Bernhard Riemann

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"Riemann" redirects here. For other people with the surname, see Riemann (surname). For other topics named after Bernhard Riemann, see List of topics named after Bernhard Riemann.
Bernhard Riemann
Georg Friedrich Bernhard Riemann.jpeg
Bernhard Riemann, 1863
Born Georg Friedrich Bernhard Riemann
September 17, 1826
Breselenz, Kingdom of Hanover (modern-day Germany)
Died July 20, 1866(1866-07-20) (aged 39)
Selasca, Kingdom of Italy
Residence Kingdom of Hanover
Nationality German
Fields Mathematics and Physics
Institutions Georg-August University of Göttingen
Alma mater Georg-August University of Göttingen
Berlin University
Doctoral advisor Carl Friedrich Gauss
Other academic advisors Gotthold Eisenstein
Moritz Abraham Stern
Carl Wolfgang Benjamin Goldschmidt
Notable students Gustav Roch
Known for See list
Influences Peter Gustav Lejeune Dirichlet
Signature

Georg Friedrich Bernhard Riemann [ˈʁiːman] ( ) (September 17, 1826 – July 20, 1866) was an influential German mathematician who made lasting contributions to analysis, number theory, and differential geometry, some of them enabling the later development of general relativity.

Biography[edit]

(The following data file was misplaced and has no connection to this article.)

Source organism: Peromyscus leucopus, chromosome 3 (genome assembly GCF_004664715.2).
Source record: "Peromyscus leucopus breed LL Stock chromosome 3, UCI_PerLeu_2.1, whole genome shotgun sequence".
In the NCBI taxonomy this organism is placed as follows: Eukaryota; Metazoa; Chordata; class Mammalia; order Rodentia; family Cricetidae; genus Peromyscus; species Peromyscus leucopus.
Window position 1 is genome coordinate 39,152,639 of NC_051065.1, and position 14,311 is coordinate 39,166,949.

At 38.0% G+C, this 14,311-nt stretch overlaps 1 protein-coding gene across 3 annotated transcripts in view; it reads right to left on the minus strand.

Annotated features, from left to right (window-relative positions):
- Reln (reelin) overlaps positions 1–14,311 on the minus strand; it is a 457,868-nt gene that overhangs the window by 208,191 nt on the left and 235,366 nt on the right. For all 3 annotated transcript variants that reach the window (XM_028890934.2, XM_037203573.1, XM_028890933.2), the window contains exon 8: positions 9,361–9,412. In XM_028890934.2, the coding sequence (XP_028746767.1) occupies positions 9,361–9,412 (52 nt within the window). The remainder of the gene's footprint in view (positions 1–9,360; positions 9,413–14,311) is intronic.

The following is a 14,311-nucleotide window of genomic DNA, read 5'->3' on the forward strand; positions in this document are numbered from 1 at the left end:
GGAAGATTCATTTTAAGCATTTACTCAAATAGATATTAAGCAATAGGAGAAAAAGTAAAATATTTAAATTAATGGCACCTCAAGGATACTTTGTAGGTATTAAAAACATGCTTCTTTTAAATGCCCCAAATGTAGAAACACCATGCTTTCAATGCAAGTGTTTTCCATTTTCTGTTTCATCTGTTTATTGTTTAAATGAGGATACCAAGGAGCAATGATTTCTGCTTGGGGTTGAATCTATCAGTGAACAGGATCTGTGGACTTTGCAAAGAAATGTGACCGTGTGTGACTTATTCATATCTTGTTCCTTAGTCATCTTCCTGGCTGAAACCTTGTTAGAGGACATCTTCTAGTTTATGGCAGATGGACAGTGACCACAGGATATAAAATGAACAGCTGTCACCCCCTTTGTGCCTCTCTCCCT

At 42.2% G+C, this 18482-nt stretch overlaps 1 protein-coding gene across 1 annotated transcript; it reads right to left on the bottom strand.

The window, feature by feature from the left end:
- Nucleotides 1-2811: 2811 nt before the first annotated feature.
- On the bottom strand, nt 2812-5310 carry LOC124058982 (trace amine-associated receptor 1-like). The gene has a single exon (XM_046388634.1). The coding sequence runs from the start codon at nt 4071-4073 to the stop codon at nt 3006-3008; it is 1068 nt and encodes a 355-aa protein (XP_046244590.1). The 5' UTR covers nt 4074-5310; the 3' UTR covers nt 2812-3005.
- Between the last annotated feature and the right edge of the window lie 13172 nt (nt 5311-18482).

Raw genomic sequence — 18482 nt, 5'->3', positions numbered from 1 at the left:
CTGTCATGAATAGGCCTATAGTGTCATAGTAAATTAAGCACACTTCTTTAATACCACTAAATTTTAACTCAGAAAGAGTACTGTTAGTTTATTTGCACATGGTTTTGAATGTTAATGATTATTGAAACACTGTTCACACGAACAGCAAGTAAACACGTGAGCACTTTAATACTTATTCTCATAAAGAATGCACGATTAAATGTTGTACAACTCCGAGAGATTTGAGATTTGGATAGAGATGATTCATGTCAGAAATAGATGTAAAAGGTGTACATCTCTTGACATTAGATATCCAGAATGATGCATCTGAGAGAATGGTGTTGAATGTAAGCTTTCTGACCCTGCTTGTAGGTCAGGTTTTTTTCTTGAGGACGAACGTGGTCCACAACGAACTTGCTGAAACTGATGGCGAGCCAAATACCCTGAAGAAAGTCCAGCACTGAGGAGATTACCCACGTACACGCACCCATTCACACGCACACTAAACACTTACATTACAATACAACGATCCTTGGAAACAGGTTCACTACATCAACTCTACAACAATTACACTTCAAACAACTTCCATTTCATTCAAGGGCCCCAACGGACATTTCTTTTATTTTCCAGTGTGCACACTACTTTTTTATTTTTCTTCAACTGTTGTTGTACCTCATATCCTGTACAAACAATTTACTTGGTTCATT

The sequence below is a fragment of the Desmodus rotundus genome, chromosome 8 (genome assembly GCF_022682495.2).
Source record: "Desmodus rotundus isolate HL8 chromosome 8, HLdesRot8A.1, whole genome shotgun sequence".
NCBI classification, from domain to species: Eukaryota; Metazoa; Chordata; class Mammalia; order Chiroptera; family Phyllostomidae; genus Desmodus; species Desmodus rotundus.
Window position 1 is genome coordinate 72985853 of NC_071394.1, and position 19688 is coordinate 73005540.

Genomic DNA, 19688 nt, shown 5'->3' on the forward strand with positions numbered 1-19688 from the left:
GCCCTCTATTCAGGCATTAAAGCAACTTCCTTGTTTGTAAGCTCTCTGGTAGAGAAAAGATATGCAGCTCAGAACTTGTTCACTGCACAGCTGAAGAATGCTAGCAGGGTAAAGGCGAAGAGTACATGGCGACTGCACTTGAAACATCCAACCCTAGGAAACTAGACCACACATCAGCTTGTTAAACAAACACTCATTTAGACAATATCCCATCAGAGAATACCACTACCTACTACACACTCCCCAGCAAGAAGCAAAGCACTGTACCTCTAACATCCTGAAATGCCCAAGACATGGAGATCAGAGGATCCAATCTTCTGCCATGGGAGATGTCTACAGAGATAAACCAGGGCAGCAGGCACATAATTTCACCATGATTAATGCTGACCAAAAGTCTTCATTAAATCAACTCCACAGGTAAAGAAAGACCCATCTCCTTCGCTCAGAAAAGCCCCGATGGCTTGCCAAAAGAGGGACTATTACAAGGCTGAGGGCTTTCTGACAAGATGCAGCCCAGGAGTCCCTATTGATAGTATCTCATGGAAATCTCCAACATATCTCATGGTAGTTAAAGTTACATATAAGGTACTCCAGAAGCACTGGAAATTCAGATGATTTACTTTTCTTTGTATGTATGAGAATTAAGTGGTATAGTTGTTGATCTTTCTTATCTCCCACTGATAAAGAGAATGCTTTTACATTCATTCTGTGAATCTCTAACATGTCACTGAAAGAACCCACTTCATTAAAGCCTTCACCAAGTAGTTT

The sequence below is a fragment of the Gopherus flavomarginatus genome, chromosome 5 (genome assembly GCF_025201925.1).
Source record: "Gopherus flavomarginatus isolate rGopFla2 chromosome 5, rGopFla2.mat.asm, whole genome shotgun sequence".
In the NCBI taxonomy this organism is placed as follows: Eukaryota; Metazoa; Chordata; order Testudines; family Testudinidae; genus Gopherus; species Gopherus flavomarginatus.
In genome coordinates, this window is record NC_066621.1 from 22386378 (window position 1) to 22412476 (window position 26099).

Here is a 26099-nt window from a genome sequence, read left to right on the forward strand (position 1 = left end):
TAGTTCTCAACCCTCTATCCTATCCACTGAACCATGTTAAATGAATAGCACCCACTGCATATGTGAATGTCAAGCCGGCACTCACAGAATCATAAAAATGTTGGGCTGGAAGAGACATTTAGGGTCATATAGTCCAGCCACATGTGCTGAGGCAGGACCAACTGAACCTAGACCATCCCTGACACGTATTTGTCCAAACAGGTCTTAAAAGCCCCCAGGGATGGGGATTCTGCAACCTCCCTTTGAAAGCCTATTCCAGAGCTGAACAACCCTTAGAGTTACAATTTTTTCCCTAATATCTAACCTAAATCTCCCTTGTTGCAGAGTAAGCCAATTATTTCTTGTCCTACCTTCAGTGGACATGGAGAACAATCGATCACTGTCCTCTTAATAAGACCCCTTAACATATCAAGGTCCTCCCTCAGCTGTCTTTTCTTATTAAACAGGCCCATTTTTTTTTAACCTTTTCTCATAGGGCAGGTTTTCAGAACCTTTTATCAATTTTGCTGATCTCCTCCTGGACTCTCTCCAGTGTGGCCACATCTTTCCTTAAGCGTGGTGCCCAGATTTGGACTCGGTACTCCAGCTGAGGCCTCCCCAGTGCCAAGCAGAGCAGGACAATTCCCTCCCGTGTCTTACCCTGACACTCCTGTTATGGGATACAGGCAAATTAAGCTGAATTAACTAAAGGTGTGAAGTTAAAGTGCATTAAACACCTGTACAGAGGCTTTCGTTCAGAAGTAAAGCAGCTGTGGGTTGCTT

Early years[edit]

Riemann was born in Breselenz, a village near Dannenberg in the Kingdom of Hanover in what is the Federal Republic of Germany today. His father, Friedrich Bernhard Riemann, was a poor Lutheran pastor in Breselenz who fought in the Napoleonic Wars. His mother, Charlotte Ebell, died before her children had reached adulthood. Riemann was the second of six children, shy and suffering from numerous nervous breakdowns. Riemann exhibited exceptional mathematical skills, such as calculation abilities, from an early age but suffered from timidity and a fear of speaking in public.

Education[edit]

During 1840, Riemann went to Hanover to live with his grandmother and attend lyceum (middle school). After the death of his grandmother in 1842, he attended high school at the Johanneum Lüneburg. In high school, Riemann studied the Bible intensively, but he was often distracted by mathematics. His teachers were amazed by his adept ability to perform complicated mathematical operations, in which he often outstripped his instructor's knowledge. In 1846, at the age of 19, he started studying philology and theology in order to become a pastor and help with his family's finances.

During the spring of 1846, his father, after gathering enough money, sent Riemann to the renowned University of Göttingen, where he planned to study towards a degree in Theology. However, once there, he began studying mathematics under Carl Friedrich Gauss (specifically his lectures on the method of least squares). Gauss recommended that Riemann give up his theological work and enter the mathematical field; after getting his father's approval, Riemann transferred to the University of Berlin in 1847.[1] During his time of study, Jacobi, Lejeune Dirichlet, Steiner, and Eisenstein were teaching. He stayed in Berlin for two years and returned to Göttingen in 1849.